(WHDH) — Two local sisters are on a meaningful mission in the times of social distancing to let members of the elderly community know they are not alone.

The ongoing global pandemic has forced families and loved ones to stay separated in quarantine but, for sisters Shreya and Saffron, the changing times have opened the door for genuine connection.

“I think during stay-at-home, a lot of people wanted to help and a lot of people wanted to do something for the community, but they just didn’t know how,” Shreya said. “And so we offered something that meant people could do something good for the community. They could help each other and they could connect with other people.”

Throughout the COVID-19 crisis, the girls have been supporting their self-isolating grandparents by calling them every day.

They quickly came to the realization that without visitors — many senior citizens just like their grandparents may be getting lonely too.

“I think this pandemic has made us aware that senior loneliness is a really big problem,” Saffron said. “It definitely has existed before the pandemic, and will continue to exist afterward.”

Seeing their grandmother’s spirits lifted by a card, the sisters were inspired to send handwritten letters to people in assisted living facilities and care homes.

When demand grew, they started recruiting volunteers through “Letters Against Isolation.”

“I think when we realized that this was going to be a big deal, we were like ‘let’s aim for 10,000 letters,” Shreya said, “and we’ve surpassed that.”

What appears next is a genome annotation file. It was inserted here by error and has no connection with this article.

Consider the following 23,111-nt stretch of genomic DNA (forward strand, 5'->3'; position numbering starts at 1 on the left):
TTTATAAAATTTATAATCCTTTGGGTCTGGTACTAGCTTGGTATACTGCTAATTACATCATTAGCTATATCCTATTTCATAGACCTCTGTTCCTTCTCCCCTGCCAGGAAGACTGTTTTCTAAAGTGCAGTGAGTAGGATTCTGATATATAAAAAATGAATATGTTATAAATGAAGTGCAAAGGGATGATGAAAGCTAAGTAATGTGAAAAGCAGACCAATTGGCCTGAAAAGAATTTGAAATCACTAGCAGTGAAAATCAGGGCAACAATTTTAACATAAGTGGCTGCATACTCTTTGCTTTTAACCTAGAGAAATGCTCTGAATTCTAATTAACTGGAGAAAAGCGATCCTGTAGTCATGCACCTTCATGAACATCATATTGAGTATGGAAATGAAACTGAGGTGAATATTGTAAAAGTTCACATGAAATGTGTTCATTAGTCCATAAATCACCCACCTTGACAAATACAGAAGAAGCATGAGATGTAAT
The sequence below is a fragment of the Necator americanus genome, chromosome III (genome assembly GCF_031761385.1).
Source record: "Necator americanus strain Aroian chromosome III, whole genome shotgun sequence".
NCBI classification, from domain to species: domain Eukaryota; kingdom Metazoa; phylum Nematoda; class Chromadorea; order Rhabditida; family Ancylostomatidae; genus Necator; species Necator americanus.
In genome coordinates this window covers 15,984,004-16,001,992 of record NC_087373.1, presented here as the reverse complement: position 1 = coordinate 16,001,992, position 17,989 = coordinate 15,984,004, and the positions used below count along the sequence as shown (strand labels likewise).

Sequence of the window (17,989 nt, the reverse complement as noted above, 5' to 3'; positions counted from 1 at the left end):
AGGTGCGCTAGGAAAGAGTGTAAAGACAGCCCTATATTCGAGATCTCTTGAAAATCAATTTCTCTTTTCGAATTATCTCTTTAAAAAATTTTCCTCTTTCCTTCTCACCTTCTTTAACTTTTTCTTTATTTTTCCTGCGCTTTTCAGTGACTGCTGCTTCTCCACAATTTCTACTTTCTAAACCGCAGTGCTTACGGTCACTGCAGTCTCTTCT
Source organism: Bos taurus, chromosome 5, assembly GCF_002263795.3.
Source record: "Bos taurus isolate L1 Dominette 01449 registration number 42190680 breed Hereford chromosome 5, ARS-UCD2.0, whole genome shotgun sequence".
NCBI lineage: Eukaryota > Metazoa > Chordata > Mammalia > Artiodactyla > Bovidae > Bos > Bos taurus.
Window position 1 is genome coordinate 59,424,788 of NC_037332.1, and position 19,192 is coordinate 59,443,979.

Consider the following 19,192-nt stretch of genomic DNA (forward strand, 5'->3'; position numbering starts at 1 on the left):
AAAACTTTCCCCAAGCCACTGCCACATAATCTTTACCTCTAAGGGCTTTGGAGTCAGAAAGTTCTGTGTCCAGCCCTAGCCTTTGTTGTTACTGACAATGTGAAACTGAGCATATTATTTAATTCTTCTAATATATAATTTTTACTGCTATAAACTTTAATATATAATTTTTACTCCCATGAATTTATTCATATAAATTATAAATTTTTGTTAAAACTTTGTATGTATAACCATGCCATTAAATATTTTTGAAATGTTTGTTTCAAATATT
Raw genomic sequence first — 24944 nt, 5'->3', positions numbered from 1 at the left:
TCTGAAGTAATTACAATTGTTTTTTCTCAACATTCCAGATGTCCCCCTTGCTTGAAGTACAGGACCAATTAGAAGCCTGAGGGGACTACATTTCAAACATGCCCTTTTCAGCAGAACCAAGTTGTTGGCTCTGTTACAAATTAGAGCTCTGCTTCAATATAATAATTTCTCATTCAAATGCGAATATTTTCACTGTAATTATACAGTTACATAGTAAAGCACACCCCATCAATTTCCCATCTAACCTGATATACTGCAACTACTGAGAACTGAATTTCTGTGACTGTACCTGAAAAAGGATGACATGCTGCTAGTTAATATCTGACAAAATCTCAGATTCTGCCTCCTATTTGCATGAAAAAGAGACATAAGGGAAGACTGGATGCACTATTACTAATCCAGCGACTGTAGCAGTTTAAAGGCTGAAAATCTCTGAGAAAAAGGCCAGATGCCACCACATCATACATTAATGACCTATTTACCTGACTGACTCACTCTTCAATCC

“It’s been really amazing to see how many people are willing to take time out of their day to bring joy to seniors,” Saffron added.

Wingate Residences at Haverhill is just one of the communities benefitting from the work of these letter writers and card creators.

The facility released a statement that reads in part:

“On behalf of the residents who have chosen to call the Wingate Residences at Haverhill their home, we would like to say a public thank you to Shreya and Saffron. The residents are stunned at the level of compassion extended by folks they had never met.”

The girls say the response has been overwhelming.

“One woman compared our letters to this love letter she received,” Shreya said. “Getting all these letters from people around the country made her feel the same way.”

“Another senior said that it just reminded them that there were other people still alive in the world right now,” Saffron recalled.

The sisters are still recruiting letter writers for their cause.

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